The Bureau of Justice Assistance (BJA) initiated the Comprehensive Communities Program (CCP) in 1994. Its purpose was to integrate law enforcement with social programs and public agencies with nongovernmental organizations and individuals to control crime and improve the quality of life. This study was an evaluation of CCP intended to develop insights into how community approaches to crime and drug abuse prevention and control evolved, track how each site implemented its comprehensive strategy, determine the influence of preexisting ecological, social, economic, and political factors on implementation, and monitor the evolution of strategies and projects over time.
In order to complete a process evaluation of the Comprehensive Communities Program (CCP), BOTEC Analysis Corporation conducted intensive evaluations at 6 of the 16 CCP sites (Baltimore, Maryland; Boston, Massachusetts; Columbia, South Carolina; Fort Worth, Texas; Salt Lake City, Utah; and Seattle, Washington). Next there followed less intensive evaluations at another three individual sites (Gary, Indiana; Hartford, Connecticut; and Wichita, Kansas) and at three multi-jurisdictional sites (the Denver, Colorado, metropolitan area, the East Bay area of northern California, and the Atlanta, Georgia, metropolitan area). The process evaluations were conducted from September 1995 to April 1997. A Coalition Survey (Part 1) was sent to individuals involved in planning and implementing CCP, residents involved in the community mobilization segment, and individuals and agencies receiving funding. The survey asked recipients about their involvement in CCP and their perceptions of the program planning and implementation process. A second survey (Part 2) was sent later to track changes and progress over time. The Community Policing Survey was sent to each of the 12 sites' police chiefs. The survey (Part 3) provided a baseline on the extent to which the sites had implemented community policing prior to CCP. A second wave of the Community Policing Survey (Part 4) was also sent to track changes and progress over time. All 12 sites were visited at least once. Evaluation methods used in the intensive evaluation sites included reviews of relevant documents, a minimum of three site visits by 2 researchers, and follow-up telephone calls (Parts 5-13). Examples of program observations during the site visits included attending partnership building meetings, visiting programs, and riding along on police patrols. Research team members interviewed many CCP participants, including public officials, community representatives, police, and social service providers.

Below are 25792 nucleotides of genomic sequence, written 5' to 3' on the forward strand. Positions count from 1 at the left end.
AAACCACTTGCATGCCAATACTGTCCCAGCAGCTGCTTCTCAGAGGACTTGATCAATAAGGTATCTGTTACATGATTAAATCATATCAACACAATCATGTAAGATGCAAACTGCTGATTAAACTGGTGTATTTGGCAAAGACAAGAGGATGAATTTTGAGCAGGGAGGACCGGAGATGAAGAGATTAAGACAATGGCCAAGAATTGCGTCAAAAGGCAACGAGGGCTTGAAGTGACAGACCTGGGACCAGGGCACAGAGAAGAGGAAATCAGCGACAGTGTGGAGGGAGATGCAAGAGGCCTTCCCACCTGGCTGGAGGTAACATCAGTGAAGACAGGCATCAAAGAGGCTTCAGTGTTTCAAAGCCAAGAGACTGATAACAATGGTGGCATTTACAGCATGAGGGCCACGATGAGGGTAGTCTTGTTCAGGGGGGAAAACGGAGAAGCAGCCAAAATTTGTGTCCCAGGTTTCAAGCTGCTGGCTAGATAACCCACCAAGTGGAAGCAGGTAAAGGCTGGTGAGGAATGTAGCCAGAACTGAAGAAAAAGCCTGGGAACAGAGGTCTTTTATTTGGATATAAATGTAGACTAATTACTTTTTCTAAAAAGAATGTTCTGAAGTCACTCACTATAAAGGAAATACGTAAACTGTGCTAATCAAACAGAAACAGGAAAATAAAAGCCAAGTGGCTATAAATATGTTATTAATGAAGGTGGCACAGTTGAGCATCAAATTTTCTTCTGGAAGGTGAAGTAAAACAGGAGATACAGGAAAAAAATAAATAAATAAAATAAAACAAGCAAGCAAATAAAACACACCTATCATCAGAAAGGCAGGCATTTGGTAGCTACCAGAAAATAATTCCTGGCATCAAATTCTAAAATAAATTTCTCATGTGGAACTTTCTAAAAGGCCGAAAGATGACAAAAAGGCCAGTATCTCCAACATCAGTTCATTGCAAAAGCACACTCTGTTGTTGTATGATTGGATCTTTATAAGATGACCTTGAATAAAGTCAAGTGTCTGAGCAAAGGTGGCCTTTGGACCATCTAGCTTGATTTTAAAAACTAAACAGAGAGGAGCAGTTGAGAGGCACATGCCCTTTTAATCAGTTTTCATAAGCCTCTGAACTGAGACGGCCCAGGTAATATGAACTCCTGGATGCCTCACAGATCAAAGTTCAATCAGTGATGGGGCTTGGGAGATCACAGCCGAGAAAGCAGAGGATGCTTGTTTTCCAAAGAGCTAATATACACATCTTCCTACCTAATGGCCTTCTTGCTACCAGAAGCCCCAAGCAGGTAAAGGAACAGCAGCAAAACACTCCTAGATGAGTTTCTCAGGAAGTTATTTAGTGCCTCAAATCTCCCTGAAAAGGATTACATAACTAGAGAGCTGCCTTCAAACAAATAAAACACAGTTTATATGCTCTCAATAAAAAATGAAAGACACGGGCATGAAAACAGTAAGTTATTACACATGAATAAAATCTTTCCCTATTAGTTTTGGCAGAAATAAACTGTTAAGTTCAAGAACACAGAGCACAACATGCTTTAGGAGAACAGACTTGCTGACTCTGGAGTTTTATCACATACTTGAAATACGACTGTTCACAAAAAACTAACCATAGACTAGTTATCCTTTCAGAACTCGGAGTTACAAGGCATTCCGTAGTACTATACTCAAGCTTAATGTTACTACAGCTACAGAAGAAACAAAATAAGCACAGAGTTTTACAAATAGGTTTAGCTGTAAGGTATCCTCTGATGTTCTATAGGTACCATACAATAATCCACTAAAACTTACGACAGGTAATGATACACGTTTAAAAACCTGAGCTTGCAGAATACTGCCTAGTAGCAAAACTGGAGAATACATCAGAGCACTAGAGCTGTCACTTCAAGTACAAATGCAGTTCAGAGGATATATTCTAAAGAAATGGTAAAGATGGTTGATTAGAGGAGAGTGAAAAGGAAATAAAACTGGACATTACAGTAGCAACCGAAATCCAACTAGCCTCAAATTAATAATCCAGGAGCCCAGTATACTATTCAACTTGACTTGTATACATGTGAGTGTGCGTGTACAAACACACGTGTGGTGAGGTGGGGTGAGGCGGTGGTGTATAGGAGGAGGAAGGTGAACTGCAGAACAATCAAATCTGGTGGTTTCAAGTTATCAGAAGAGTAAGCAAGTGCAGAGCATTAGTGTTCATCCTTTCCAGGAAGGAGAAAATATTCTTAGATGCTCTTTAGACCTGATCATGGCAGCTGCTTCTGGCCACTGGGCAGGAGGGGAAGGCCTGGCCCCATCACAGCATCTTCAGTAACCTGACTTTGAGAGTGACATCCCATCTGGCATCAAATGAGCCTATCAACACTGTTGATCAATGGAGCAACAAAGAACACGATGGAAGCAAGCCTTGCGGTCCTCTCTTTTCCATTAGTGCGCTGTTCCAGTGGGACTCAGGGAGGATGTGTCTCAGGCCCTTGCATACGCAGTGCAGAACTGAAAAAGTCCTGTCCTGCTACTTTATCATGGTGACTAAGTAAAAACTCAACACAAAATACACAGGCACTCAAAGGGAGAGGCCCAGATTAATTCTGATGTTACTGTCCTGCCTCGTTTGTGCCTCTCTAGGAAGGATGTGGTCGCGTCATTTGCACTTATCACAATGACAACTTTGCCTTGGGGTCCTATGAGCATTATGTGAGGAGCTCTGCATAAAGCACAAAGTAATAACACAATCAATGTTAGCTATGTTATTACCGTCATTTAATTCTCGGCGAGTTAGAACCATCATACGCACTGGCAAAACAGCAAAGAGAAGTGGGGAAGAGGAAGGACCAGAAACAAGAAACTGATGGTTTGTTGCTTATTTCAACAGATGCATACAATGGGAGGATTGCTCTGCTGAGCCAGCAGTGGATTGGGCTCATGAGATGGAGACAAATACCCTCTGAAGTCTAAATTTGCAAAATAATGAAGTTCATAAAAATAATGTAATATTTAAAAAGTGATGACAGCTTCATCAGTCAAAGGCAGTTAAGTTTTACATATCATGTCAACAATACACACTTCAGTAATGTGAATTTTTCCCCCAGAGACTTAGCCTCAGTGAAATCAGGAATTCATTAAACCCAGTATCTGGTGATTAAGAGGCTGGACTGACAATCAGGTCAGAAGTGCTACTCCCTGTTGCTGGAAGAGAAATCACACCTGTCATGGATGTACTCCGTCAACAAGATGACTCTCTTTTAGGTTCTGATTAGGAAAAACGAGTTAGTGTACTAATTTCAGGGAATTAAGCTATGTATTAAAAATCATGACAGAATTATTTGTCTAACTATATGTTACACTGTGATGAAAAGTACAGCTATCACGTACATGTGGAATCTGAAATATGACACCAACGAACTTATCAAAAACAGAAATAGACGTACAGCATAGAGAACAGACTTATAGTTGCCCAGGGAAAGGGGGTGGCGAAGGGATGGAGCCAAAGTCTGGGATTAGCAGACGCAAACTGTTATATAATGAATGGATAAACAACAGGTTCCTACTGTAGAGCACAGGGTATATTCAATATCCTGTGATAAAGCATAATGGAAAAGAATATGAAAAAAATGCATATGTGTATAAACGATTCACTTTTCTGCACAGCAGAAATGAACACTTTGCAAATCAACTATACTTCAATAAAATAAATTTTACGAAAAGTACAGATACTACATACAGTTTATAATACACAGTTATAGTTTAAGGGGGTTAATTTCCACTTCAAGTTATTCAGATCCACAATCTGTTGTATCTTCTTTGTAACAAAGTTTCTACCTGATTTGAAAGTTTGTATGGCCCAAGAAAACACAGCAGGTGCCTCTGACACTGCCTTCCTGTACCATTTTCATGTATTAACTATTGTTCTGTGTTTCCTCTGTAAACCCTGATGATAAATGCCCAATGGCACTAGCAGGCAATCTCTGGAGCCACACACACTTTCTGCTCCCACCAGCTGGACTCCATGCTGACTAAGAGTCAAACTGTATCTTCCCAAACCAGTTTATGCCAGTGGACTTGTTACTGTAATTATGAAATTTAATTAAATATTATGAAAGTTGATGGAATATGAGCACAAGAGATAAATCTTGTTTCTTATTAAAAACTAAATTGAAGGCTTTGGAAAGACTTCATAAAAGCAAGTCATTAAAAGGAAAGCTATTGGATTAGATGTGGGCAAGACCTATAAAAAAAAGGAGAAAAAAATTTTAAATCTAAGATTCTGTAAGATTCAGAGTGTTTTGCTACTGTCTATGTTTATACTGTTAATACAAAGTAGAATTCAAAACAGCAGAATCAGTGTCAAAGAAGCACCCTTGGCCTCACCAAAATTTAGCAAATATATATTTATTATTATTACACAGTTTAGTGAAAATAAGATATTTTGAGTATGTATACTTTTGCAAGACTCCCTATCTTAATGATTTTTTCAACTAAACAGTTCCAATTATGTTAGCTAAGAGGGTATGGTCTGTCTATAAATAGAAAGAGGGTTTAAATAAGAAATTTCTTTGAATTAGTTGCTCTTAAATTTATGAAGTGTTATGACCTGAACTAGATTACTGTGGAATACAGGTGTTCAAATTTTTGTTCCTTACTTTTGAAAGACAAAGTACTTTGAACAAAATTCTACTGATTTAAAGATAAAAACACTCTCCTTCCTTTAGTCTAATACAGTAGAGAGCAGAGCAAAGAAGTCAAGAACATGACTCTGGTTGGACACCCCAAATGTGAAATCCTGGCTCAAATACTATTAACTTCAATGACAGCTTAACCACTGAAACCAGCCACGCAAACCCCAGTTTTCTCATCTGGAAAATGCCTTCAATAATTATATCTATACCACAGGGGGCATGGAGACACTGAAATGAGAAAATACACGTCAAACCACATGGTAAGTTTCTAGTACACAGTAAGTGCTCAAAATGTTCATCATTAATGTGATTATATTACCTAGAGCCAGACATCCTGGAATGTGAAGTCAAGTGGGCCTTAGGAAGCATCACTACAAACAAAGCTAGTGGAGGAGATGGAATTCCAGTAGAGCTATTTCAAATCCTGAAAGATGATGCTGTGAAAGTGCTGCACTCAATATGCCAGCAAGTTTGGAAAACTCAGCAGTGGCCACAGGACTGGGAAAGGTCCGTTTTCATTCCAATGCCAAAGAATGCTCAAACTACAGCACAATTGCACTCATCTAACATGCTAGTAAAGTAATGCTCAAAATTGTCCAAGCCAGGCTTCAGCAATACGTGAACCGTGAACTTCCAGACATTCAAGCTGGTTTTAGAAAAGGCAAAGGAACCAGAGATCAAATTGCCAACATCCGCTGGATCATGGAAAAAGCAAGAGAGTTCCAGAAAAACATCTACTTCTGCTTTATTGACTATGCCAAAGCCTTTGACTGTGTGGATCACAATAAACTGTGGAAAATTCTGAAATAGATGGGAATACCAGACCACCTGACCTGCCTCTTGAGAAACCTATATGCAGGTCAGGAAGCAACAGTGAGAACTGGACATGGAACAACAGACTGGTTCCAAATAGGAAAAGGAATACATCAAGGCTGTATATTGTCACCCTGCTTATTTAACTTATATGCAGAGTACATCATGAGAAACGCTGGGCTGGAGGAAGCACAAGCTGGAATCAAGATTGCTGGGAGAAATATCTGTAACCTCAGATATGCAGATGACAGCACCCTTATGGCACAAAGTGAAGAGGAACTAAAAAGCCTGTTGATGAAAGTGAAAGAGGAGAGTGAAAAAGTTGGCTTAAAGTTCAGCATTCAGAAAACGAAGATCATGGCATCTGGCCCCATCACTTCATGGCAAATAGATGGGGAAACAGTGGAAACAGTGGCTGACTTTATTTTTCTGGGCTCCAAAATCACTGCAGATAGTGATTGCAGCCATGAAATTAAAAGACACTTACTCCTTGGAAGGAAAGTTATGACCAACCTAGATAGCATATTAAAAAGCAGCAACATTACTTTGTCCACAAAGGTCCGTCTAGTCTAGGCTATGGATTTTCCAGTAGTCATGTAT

The six sites for the intensive evaluations (Baltimore, Maryland; Boston, Massachusetts; Columbia, South Carolina; Fort Worth, Texas; Salt Lake City, Utah; and Seattle, Washington) were chosen because they were ready to begin implementation, their plans were especially interesting or ambitious, they were geographically diverse, or they allowed for the study of a variety of management processes. No information on how the other six sites were chosen was provided. At each of the 12 sites, individuals involved in planning and implementing the Comprehensive Communities Program (CCP), residents involved in the community mobilization segment, and individuals and agencies receiving funding, were sent two waves of the Coalition Survey. Likewise, the police chiefs of all 12 sites were sent 2 waves of the Community Policing Survey.
All individuals involved in planning and implementing the Comprehensive Communities Program (CCP), all residents involved in the community mobilization segment, all individuals and agencies receiving CCP funding, and all police chiefs in all CCP sites.
Parts 5-13: Organization,
Parts 1-4: Individual
Data for this collection were obtained from questionnaires sent to the respondents.
Part 1, the Coalition Survey, Phase 1, includes variables which asked respondents about different problems facing their communities, such as illicit drug dealing, drug abuse, public drunkenness, under-age drinking, unemployment, teen pregnancy, truancy, homelessness, trash and physical decay, violence, police misconduct, prostitution, guns, and gangs. Other variables pertain to who was involved in the Comprehensive Communities Program (CCP) planning phase and the implementation phase, and the types of programs the CCP has been involved in and how effective those programs have been. Part 2, the Coalition Survey, Phase 2, includes variables on the progress of CCP programs, continued involvement in the programs, and the respondents' personal feelings about the coalition and their efforts. Part 3, the Community Policing Survey, Phase 1, includes variables which asked about the extent to which the police departments were currently using community policing. Other variables asked how important it was for the police to be trained in certain areas, such as community relations, cultural diversity, problem solving, community policing, communication skills, and organizing groups. Finally, Part 3 variables asked about the effects of community policing, including reducing crime and fear, and increasing information from citizens. Part 4, the Community Policing Survey, Phase 2, contains variables on the implementation of community policing, what policies and programs are being used, the training of the police force, and the effects community policing is having. Parts 5 through 13 contain variables asking about the different organizations involved in the CCP in each city.
Several Likert-type scales were used.